An independent panel set up by Congress said that in order for the Department of Veterans Affairs to address the problems plaguing its health system, an independent panel should be formed to “optimize facilities resourcing and lines of service.”
The panel would have powers similar to the Department of Defense's Base Realignment and Closure (BRAC) Commission that pared down military bases.
Congressmen said they would take up the idea, first presented in a 168-page report (PDF) that recommends an integrated systems approach to transforming the VA health system's governance, leadership and operations, as well as data and tools used at the VA's 1,600 healthcare sites, under advisement. The report is a result of the Veterans Access, Choice and Accountability Act of 2014.
In particular, the report emphasized that VA facilities “are not effectively linked to workload growth; existing space is not being used at its highest efficiency; and expected funding levels do not support identified capital needs.”
The report also notes how a “misalignment of accountability and authority exists within a broader VHA culture characterized by risk aversion and lack of trust.”
Sen. Johnny Isakson (R-Ga.) and Rep. Jeff Miller (R-Fla.), who respectively chair the Senate and House Committees on Veterans Affairs, issued a joint statement vowing action on the report's recommendations.
“This is not just another report to sit on a shelf collecting dust,” the legislators said. “Failing to act on its findings would be a great disservice to the men and women who have worn the uniform, and to the values that make our nation great.”
Neither Isakson or Miller could be reached for comment by deadline.
Congress has already failed to act on the findings, according to Dr. Kenneth Kizer, who served as VA undersecretary for health from 1994 to 1999 and served as an independent authority on the report.
Kizer, director of the Institute for Population Health Improvement at UC Davis Health System in Sacramento, Calif., said perhaps the most important—and overlooked—fact in the report appears in a footnote. That footnote states how the new report is the product of a review of 137 previous VA health assessments conducted between 1998 and 2015 by the Government Accountability Office, the Veterans Administration, the Office of the Inspector General and other sources. Those reports contained 790 findings about the VA health system, “many of which are overlapping,” according to the footnote.
“Why weren't the recommendations from all the other reports acted on?” Kizer asked, adding that the scheduling and access problems and their attempted cover-up that led to the resignation of VA Secretary Eric Shinseki, prompting lawmakers to seek reforms were “nothing new when they finally surfaced in the way that they did.”
The new report is valuable however, because it consolidates the findings of those other investigations, Kizer said, adding that its weakness is that it doesn't analyze the root causes of the VA's problems.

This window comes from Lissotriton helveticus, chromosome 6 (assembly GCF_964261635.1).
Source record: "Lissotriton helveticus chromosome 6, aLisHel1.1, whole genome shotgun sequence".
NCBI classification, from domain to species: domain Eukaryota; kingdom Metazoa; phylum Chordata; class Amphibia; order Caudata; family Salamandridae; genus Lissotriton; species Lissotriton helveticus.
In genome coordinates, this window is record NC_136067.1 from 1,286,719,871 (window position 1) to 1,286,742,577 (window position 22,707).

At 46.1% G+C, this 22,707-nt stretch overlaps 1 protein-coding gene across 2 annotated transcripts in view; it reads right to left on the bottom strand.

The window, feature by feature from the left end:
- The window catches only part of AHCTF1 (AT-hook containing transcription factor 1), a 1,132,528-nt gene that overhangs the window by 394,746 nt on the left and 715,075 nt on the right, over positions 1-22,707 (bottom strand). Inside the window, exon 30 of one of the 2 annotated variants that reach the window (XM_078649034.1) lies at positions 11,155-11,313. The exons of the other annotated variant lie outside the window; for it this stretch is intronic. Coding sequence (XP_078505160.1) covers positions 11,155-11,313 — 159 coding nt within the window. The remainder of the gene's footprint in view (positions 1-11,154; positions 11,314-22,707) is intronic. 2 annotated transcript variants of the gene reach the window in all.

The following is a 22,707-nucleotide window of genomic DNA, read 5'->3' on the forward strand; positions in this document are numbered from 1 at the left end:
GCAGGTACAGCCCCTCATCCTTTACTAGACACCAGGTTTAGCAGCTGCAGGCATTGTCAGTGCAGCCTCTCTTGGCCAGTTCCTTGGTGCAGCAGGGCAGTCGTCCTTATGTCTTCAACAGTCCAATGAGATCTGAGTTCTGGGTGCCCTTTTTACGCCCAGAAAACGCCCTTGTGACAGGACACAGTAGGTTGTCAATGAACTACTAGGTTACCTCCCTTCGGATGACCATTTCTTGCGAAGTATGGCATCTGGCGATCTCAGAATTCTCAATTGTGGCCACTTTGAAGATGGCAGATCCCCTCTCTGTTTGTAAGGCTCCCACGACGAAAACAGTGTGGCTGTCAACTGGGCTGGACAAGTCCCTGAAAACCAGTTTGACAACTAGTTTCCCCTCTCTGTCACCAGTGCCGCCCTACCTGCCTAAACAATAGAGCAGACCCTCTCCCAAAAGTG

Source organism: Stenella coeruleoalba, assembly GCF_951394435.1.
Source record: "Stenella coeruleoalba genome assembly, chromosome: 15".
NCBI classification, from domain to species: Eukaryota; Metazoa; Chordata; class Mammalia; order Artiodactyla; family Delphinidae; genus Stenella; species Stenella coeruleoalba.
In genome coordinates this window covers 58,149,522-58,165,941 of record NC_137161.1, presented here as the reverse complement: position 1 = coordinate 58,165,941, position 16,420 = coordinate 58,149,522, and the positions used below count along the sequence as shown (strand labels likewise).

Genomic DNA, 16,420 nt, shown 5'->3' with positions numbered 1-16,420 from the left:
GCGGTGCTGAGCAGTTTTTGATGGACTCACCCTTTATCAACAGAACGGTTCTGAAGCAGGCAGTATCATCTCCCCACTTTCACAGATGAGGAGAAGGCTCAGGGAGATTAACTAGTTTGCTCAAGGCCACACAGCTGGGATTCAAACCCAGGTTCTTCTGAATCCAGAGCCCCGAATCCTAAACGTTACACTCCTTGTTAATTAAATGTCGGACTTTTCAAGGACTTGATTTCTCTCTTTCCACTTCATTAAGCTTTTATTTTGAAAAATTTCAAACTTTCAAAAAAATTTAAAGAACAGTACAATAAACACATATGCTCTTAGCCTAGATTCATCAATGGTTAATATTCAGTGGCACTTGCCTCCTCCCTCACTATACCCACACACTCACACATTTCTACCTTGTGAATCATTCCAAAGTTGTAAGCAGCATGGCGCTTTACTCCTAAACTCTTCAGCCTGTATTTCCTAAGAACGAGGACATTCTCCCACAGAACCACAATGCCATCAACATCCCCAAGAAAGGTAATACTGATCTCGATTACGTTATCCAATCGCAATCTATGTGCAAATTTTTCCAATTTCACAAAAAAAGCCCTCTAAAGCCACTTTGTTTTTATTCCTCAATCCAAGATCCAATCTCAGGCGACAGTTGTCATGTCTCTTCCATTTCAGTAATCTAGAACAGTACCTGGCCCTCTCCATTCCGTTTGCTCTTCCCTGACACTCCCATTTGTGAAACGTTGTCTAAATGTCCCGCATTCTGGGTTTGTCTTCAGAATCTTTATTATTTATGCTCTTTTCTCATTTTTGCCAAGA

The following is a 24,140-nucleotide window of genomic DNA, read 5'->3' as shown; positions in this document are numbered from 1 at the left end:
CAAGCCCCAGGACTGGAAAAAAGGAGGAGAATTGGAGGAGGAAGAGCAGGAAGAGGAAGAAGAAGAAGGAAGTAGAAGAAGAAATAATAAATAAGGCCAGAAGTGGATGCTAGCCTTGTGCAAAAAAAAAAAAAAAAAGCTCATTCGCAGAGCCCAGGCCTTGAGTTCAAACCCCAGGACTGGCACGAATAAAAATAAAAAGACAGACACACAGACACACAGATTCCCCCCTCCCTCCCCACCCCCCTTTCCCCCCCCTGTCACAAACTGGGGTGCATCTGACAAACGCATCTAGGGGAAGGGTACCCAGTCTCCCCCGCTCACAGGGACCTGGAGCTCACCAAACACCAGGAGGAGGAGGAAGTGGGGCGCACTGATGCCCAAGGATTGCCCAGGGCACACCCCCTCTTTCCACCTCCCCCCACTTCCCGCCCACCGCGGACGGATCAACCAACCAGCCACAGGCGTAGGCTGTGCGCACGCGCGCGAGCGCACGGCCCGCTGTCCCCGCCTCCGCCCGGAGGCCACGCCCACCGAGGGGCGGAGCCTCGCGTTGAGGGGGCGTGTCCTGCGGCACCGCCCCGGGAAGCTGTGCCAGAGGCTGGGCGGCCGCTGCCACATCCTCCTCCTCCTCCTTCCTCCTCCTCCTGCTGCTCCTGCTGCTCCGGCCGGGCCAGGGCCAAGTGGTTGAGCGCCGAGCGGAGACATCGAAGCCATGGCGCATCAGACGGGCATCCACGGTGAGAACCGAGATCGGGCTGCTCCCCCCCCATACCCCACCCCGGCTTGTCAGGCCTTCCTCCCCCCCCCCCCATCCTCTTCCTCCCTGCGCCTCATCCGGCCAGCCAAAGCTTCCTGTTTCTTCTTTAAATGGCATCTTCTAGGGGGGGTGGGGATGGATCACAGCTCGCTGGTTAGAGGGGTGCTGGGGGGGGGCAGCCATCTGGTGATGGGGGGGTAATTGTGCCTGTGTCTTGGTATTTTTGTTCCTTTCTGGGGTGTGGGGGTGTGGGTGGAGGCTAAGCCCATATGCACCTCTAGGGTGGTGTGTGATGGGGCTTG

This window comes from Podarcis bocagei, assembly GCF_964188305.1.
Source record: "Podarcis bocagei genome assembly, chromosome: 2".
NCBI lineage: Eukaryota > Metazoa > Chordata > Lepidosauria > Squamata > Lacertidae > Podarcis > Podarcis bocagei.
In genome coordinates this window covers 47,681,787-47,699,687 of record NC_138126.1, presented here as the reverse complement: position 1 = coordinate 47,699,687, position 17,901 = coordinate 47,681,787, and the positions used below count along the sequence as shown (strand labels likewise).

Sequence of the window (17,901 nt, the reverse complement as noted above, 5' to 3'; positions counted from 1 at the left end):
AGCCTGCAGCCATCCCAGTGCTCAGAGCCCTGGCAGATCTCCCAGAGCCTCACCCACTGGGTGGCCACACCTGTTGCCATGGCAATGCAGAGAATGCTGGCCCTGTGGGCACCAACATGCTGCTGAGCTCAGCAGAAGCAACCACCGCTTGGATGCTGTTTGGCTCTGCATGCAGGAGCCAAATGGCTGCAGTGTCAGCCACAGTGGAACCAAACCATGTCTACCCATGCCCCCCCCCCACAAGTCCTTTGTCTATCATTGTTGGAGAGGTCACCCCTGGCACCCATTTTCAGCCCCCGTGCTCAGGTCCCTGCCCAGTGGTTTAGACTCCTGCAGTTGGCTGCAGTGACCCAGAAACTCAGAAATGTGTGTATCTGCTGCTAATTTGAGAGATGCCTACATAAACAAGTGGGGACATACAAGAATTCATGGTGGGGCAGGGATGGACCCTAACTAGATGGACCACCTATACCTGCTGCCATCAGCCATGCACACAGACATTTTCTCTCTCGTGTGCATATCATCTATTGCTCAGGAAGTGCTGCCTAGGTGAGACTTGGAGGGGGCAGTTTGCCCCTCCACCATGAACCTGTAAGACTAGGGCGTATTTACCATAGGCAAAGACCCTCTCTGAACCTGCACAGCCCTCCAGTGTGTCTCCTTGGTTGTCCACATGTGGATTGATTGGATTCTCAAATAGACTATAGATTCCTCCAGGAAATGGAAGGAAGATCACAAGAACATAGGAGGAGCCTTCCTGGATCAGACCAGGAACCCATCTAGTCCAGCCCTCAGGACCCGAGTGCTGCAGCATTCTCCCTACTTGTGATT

“Understanding why the bad things happened is critically important if you're going to fix them,” Kizer said.
While not entirely opposed to the idea of a having a BRAC Commission evaluate VA facilities, Kizer is not sure it's necessary, although he does believe the department's healthcare facilities have not kept up with the move toward more outpatient care and population growth in its Southern regions.
“I closed quite a few VA hospitals when I was at the helm,” Kizer said. “If it's the right thing to do, it can be done.”
Congress, however, historically resists shutting down VA facilities, even if it is analyzing a services imbalance.
Through the use of telemedicine and other technologies, Kizer said the need for VA facilities to provide face-to-face services has decreased.
“One of the key issues that colors a lot of the concern is 'What does it mean to have access?' ” he said. “We have to redefine what access means.”
Kizer also noted that the VA's mission and commitment to serving its patient population still attracts skilled professionals. While the VA has prioritized hiring new clinicians, Kizer thinks more attention should be directed towards retaining its existing providers. Problems that thwart that retention include micromanagement by centralized leadership and too many performance measures that don't measure the right things, he said.
“Field leadership—those who work where the care is actually delivered—feels very disempowered and feels that the VA has become a very hostile place to work,” Kizer said. “So, one of the things you're seeing is an exodus from the VA.”
Vanessa Lech, an Army veteran, agreed with many of Kizer's comments. Lech comes from a military family and is married to a “career soldier.”
She was working toward a career with the VA, but is currently on unpaid leave after filing several whistle-blower complaints. Lech said the new report reveals a risk aversion that is present at all levels of the organization. Staff are afraid to speak out against manager misconduct or unsafe working conditions despite promised reforms, she said.
“I remember being warned by others about not speaking up or my career could be over,” Lech said. “Unfortunately, it was very accurate.”
Shortly after the congressional report was released in September, the VA released its own report calling for an “enterprise-wide transformation called MyVA.”
MyVa proposes the consolidation of community care programs and business processes into one New Veterans Choice Program. Its goal is to improve choice and access at VA facilities and in the community, the report outlined.
The VA's report seeks “legislative authority to conduct a review of existing facilities and make changes based on excess capacity.”